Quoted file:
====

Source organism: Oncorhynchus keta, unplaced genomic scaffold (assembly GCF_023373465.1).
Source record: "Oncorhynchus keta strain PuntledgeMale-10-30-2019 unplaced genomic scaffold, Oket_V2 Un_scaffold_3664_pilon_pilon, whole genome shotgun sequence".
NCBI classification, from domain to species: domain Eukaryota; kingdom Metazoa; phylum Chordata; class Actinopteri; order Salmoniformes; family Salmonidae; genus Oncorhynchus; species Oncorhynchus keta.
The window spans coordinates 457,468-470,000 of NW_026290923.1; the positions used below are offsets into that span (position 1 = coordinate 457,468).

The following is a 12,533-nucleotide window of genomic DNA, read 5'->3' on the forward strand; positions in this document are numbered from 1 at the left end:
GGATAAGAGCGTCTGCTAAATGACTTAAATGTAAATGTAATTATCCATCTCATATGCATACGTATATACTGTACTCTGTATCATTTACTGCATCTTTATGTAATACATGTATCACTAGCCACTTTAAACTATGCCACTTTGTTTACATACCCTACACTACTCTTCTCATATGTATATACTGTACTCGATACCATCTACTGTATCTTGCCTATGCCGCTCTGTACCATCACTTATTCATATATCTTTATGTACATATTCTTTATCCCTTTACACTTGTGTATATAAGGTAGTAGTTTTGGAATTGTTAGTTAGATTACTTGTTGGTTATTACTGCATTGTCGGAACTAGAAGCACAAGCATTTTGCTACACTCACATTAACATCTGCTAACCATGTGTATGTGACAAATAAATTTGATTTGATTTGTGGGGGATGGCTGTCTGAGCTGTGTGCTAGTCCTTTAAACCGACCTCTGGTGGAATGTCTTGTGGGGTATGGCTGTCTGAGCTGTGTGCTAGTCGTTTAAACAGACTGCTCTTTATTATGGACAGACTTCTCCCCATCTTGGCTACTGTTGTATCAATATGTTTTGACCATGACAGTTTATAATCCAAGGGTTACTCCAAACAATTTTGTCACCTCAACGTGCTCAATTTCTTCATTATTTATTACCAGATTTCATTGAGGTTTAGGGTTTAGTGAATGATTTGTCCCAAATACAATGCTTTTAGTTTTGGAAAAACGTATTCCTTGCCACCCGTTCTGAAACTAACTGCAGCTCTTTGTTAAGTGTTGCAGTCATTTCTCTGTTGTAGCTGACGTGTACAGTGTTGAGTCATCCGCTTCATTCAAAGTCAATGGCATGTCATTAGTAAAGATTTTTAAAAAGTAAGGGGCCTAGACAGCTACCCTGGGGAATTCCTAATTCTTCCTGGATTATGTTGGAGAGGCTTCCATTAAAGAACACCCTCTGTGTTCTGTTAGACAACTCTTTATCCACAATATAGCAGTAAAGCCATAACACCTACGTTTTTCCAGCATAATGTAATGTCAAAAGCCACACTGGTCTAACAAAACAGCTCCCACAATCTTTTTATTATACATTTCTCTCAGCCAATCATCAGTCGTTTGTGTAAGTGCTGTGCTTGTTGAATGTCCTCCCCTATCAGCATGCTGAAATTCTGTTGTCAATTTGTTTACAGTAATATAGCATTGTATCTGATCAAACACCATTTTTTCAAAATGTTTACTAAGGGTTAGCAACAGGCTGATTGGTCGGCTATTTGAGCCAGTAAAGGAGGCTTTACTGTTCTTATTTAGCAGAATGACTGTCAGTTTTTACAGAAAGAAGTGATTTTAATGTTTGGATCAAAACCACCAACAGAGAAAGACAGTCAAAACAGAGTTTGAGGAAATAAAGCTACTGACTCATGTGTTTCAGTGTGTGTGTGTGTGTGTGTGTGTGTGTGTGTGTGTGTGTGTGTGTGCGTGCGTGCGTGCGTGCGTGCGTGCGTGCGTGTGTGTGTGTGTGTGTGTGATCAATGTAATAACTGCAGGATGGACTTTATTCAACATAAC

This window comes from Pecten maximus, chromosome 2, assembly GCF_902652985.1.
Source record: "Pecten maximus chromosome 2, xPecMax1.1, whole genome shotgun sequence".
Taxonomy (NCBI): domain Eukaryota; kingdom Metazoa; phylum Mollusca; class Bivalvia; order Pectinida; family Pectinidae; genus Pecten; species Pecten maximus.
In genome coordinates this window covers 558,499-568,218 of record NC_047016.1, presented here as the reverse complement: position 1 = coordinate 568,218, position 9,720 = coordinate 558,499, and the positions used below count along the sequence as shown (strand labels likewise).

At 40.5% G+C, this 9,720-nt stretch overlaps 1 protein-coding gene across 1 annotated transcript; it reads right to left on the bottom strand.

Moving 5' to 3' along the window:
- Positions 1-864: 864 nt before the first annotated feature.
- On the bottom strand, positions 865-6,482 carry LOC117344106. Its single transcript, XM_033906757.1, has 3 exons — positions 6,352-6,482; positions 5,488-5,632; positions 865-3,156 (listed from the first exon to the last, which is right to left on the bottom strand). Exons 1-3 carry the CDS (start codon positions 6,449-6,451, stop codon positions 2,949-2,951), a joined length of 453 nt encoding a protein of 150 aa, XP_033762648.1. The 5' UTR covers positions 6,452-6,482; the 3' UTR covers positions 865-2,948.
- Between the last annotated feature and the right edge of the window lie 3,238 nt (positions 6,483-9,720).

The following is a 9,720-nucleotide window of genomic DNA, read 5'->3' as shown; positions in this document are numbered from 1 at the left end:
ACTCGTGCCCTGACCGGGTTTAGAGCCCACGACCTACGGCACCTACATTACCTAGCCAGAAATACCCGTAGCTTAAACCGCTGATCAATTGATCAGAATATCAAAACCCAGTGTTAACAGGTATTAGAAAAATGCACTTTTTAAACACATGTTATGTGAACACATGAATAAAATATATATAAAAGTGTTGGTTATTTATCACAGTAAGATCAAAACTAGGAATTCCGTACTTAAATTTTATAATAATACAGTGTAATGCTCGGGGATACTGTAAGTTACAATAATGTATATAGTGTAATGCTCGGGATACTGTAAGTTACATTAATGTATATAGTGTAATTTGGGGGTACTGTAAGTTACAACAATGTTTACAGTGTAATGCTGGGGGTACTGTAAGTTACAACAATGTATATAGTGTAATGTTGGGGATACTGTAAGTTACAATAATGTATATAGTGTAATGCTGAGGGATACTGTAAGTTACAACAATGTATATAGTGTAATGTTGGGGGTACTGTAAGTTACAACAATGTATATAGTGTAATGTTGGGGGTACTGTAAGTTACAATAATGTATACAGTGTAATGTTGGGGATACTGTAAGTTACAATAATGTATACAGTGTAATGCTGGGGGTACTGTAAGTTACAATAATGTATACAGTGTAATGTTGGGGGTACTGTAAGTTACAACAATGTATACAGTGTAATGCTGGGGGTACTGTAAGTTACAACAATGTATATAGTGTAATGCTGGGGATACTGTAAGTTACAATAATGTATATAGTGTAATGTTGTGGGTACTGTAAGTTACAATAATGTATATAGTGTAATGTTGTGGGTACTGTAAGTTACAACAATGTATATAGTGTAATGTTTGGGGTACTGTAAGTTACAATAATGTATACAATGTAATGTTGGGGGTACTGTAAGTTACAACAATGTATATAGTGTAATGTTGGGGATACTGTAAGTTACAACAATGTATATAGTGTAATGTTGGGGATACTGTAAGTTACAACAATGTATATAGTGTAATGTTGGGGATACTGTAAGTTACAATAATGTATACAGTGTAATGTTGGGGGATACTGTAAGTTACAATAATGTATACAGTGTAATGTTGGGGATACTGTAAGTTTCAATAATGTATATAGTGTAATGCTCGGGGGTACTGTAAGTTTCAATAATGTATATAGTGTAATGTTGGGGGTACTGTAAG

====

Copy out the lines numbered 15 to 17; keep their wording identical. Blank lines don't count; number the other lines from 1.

- Between the last annotated feature and the right edge of the window lie 3,238 nt (positions 6,483-9,720).

The following is a 9,720-nucleotide window of genomic DNA, read 5'->3' as shown; positions in this document are numbered from 1 at the left end:
ACTCGTGCCCTGACCGGGTTTAGAGCCCACGACCTACGGCACCTACATTACCTAGCCAGAAATACCCGTAGCTTAAACCGCTGATCAATTGATCAGAATATCAAAACCCAGTGTTAACAGGTATTAGAAAAATGCACTTTTTAAACACATGTTATGTGAACACATGAATAAAATATATATAAAAGTGTTGGTTATTTATCACAGTAAGATCAAAACTAGGAATTCCGTACTTAAATTTTATAATAATACAGTGTAATGCTCGGGGATACTGTAAGTTACAATAATGTATATAGTGTAATGCTCGGGATACTGTAAGTTACATTAATGTATATAGTGTAATTTGGGGGTACTGTAAGTTACAACAATGTTTACAGTGTAATGCTGGGGGTACTGTAAGTTACAACAATGTATATAGTGTAATGTTGGGGATACTGTAAGTTACAATAATGTATATAGTGTAATGCTGAGGGATACTGTAAGTTACAACAATGTATATAGTGTAATGTTGGGGGTACTGTAAGTTACAACAATGTATATAGTGTAATGTTGGGGGTACTGTAAGTTACAATAATGTATACAGTGTAATGTTGGGGATACTGTAAGTTACAATAATGTATACAGTGTAATGCTGGGGGTACTGTAAGTTACAATAATGTATACAGTGTAATGTTGGGGGTACTGTAAGTTACAACAATGTATACAGTGTAATGCTGGGGGTACTGTAAGTTACAACAATGTATATAGTGTAATGCTGGGGATACTGTAAGTTACAATAATGTATATAGTGTAATGTTGTGGGTACTGTAAGTTACAATAATGTATATAGTGTAATGTTGTGGGTACTGTAAGTTACAACAATGTATATAGTGTAATGTTTGGGGTACTGTAAGTTACAATAATGTATACAATGTAATGTTGGGGGTACTGTAAGTTACAACAATGTATATAGTGTAATGTTGGGGATACTGTAAGTTACAACAATGTATATAGTGTAATGTTGGGGATACTGTAAGTTACAACAATGTATATAGTGTAATGTTGGGGATACTGTAAGTTACAATAATGTATACAGTGTAATGTTGGGGGATACTGTAAGTTACAATAATGTATACAGTGTAATGTTGGGGATACTGTAAGTTTCAATAATGTATATAGTGTAATGCTCGGGGGTACTGTAAGTTTCAATAATGTATATAGTGTAATGTTGGGGGTACTGTAAG